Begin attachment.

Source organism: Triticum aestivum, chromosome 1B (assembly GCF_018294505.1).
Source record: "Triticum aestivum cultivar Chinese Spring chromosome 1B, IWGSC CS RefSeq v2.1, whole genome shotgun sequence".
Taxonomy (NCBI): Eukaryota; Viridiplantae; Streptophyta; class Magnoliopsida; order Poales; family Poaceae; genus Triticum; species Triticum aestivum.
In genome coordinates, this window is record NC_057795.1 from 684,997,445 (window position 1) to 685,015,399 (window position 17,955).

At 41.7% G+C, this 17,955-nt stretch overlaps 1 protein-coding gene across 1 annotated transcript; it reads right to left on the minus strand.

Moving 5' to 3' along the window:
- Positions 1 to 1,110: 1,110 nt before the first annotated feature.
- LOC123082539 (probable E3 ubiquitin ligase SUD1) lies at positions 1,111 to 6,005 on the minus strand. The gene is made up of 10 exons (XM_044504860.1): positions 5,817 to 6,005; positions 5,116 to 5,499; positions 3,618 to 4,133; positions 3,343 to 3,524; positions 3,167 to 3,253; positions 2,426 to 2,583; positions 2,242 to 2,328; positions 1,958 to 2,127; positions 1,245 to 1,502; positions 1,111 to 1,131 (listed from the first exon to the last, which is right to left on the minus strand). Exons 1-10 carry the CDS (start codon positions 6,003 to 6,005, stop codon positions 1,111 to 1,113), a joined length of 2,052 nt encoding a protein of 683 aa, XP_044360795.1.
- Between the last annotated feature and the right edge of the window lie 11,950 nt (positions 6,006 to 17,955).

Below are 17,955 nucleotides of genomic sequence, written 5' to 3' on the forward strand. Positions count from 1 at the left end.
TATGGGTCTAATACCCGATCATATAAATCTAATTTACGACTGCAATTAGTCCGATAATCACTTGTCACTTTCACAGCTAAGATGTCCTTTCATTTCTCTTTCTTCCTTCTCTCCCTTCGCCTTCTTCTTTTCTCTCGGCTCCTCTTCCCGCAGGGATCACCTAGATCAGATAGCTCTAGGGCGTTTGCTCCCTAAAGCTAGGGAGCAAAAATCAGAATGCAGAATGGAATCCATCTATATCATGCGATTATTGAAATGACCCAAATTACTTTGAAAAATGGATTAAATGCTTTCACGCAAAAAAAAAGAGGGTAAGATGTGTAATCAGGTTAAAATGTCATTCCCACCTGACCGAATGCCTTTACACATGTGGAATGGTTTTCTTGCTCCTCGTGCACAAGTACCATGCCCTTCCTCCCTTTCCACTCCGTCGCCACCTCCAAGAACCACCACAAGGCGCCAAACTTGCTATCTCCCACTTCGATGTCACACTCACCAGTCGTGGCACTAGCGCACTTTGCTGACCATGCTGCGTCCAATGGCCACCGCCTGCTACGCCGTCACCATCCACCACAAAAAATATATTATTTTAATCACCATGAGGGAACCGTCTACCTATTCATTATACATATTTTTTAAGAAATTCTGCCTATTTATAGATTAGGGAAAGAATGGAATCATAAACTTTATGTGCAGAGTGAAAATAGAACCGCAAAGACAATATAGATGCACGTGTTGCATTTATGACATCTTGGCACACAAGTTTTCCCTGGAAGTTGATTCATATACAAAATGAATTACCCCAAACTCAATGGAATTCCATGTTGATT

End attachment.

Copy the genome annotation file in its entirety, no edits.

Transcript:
Source organism: Triticum aestivum, chromosome 1B (assembly GCF_018294505.1).
Source record: "Triticum aestivum cultivar Chinese Spring chromosome 1B, IWGSC CS RefSeq v2.1, whole genome shotgun sequence".
Taxonomy (NCBI): Eukaryota; Viridiplantae; Streptophyta; class Magnoliopsida; order Poales; family Poaceae; genus Triticum; species Triticum aestivum.
In genome coordinates, this window is record NC_057795.1 from 684,997,445 (window position 1) to 685,015,399 (window position 17,955).

At 41.7% G+C, this 17,955-nt stretch overlaps 1 protein-coding gene across 1 annotated transcript; it reads right to left on the minus strand.

Moving 5' to 3' along the window:
- Positions 1 to 1,110: 1,110 nt before the first annotated feature.
- LOC123082539 (probable E3 ubiquitin ligase SUD1) lies at positions 1,111 to 6,005 on the minus strand. The gene is made up of 10 exons (XM_044504860.1): positions 5,817 to 6,005; positions 5,116 to 5,499; positions 3,618 to 4,133; positions 3,343 to 3,524; positions 3,167 to 3,253; positions 2,426 to 2,583; positions 2,242 to 2,328; positions 1,958 to 2,127; positions 1,245 to 1,502; positions 1,111 to 1,131 (listed from the first exon to the last, which is right to left on the minus strand). Exons 1-10 carry the CDS (start codon positions 6,003 to 6,005, stop codon positions 1,111 to 1,113), a joined length of 2,052 nt encoding a protein of 683 aa, XP_044360795.1.
- Between the last annotated feature and the right edge of the window lie 11,950 nt (positions 6,006 to 17,955).

Below are 17,955 nucleotides of genomic sequence, written 5' to 3' on the forward strand. Positions count from 1 at the left end.
TATGGGTCTAATACCCGATCATATAAATCTAATTTACGACTGCAATTAGTCCGATAATCACTTGTCACTTTCACAGCTAAGATGTCCTTTCATTTCTCTTTCTTCCTTCTCTCCCTTCGCCTTCTTCTTTTCTCTCGGCTCCTCTTCCCGCAGGGATCACCTAGATCAGATAGCTCTAGGGCGTTTGCTCCCTAAAGCTAGGGAGCAAAAATCAGAATGCAGAATGGAATCCATCTATATCATGCGATTATTGAAATGACCCAAATTACTTTGAAAAATGGATTAAATGCTTTCACGCAAAAAAAAAGAGGGTAAGATGTGTAATCAGGTTAAAATGTCATTCCCACCTGACCGAATGCCTTTACACATGTGGAATGGTTTTCTTGCTCCTCGTGCACAAGTACCATGCCCTTCCTCCCTTTCCACTCCGTCGCCACCTCCAAGAACCACCACAAGGCGCCAAACTTGCTATCTCCCACTTCGATGTCACACTCACCAGTCGTGGCACTAGCGCACTTTGCTGACCATGCTGCGTCCAATGGCCACCGCCTGCTACGCCGTCACCATCCACCACAAAAAATATATTATTTTAATCACCATGAGGGAACCGTCTACCTATTCATTATACATATTTTTTAAGAAATTCTGCCTATTTATAGATTAGGGAAAGAATGGAATCATAAACTTTATGTGCAGAGTGAAAATAGAACCGCAAAGACAATATAGATGCACGTGTTGCATTTATGACATCTTGGCACACAAGTTTTCCCTGGAAGTTGATTCATATACAAAATGAATTACCCCAAACTCAATGGAATTCCATGTTGATT